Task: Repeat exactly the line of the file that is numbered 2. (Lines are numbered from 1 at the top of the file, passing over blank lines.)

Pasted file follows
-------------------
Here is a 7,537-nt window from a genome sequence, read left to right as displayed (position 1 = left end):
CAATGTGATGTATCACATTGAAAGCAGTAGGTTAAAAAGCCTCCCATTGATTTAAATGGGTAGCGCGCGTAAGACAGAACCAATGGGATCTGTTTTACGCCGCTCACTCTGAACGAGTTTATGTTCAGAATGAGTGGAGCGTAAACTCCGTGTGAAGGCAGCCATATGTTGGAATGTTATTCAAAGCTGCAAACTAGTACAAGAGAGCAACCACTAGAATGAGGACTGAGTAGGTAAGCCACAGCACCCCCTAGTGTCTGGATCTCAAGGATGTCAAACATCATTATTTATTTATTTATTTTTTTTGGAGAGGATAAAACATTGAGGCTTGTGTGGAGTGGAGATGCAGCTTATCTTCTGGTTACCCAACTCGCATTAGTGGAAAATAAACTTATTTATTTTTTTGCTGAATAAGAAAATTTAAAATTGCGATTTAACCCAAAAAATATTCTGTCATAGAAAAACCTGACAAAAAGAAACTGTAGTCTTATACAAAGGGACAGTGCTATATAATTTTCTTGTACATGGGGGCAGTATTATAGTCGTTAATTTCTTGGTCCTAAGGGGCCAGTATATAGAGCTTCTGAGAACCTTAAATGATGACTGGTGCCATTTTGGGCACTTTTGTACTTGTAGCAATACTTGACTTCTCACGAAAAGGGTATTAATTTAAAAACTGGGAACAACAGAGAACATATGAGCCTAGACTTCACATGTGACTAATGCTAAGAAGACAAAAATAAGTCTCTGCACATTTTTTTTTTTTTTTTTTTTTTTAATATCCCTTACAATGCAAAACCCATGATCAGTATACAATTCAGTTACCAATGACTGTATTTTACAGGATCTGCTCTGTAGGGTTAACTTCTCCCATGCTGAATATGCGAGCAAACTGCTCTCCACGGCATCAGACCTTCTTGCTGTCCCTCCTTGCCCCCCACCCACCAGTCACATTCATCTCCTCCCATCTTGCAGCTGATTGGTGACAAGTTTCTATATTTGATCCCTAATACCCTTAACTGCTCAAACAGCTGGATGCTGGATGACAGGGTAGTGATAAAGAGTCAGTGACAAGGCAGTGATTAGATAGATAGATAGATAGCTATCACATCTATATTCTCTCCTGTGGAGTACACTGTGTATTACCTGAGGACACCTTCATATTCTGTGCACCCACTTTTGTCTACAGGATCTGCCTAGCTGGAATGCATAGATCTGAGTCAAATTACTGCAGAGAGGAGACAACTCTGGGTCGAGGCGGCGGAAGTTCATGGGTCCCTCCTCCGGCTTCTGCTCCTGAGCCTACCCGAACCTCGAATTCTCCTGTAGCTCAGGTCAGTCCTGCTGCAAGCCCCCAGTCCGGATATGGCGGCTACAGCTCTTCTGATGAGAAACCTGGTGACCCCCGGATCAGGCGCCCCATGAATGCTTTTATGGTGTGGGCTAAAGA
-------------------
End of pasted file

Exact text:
CAATGTGATGTATCACATTGAAAGCAGTAGGTTAAAAAGCCTCCCATTGATTTAAATGGGTAGCGCGCGTAAGACAGAACCAATGGGATCTGTTTTACGCCGCTCACTCTGAACGAGTTTATGTTCAGAATGAGTGGAGCGTAAACTCCGTGTGAAGGCAGCCATATGTTGGAATGTTATTCAAAGCTGCAAACTAGTACAAGAGAGCAACCACTAGAATGAGGACTGAGTAGGTAAGCCACAGCACCCCCTAGTGTCTGGATCTCAAGGATGTCAAACATCATTATTTATTTATTTATTTTTTTTGGAGAGGATAAAACATTGAGGCTTGTGTGGAGTGGAGATGCAGCTTATCTTCTGGTTACCCAACTCGCATTAGTGGAAAATAAACTTATTTATTTTTTTGCTGAATAAGAAAATTTAAAATTGCGATTTAACCCAAAAAATATTCTGTCATAGAAAAACCTGACAAAAAGAAACTGTAGTCTTATACAAAGGGACAGTGCTATATAATTTTCTTGTACATGGGGGCAGTATTATAGTCGTTAATTTCTTGGTCCTAAGGGGCCAGTATATAGAGCTTCTGAGAACCTTAAATGATGACTGGTGCCATTTTGGGCACTTTTGTACTTGTAGCAATACTTGACTTCTCACGAAAAGGGTATTAATTTAAAAACTGGGAACAACAGAGAACATATGAGCCTAGACTTCACATGTGACTAATGCTAAGAAGACAAAAATAAGTCTCTGCACATTTTTTTTTTTTTTTTTTTTTTTAATATCCCTTACAATGCAAAACCCATGATCAGTATACAATTCAGTTACCAATGACTGTATTTTACAGGATCTGCTCTGTAGGGTTAACTTCTCCCATGCTGAATATGCGAGCAAACTGCTCTCCACGGCATCAGACCTTCTTGCTGTCCCTCCTTGCCCCCCACCCACCAGTCACATTCATCTCCTCCCATCTTGCAGCTGATTGGTGACAAGTTTCTATATTTGATCCCTAATACCCTTAACTGCTCAAACAGCTGGATGCTGGATGACAGGGTAGTGATAAAGAGTCAGTGACAAGGCAGTGATTAGATAGATAGATAGATAGCTATCACATCTATATTCTCTCCTGTGGAGTACACTGTGTATTACCTGAGGACACCTTCATATTCTGTGCACCCACTTTTGTCTACAGGATCTGCCTAGCTGGAATGCATAGATCTGAGTCAAATTACTGCAGAGAGGAGACAACTCTGGGTCGAGGCGGCGGAAGTTCATGGGTCCCTCCTCCGGCTTCTGCTCCTGAGCCTACCCGAACCTCGAATTCTCCTGTAGCTCAGGTCAGTCCTGCTGCAAGCCCCCAGTCCGGATATGGCGGCTACAGCTCTTCTGATGAGAAACCTGGTGACCCCCGGATCAGGCGCCCCATGAATGCTTTTATGGTGTGGGCTAAAGA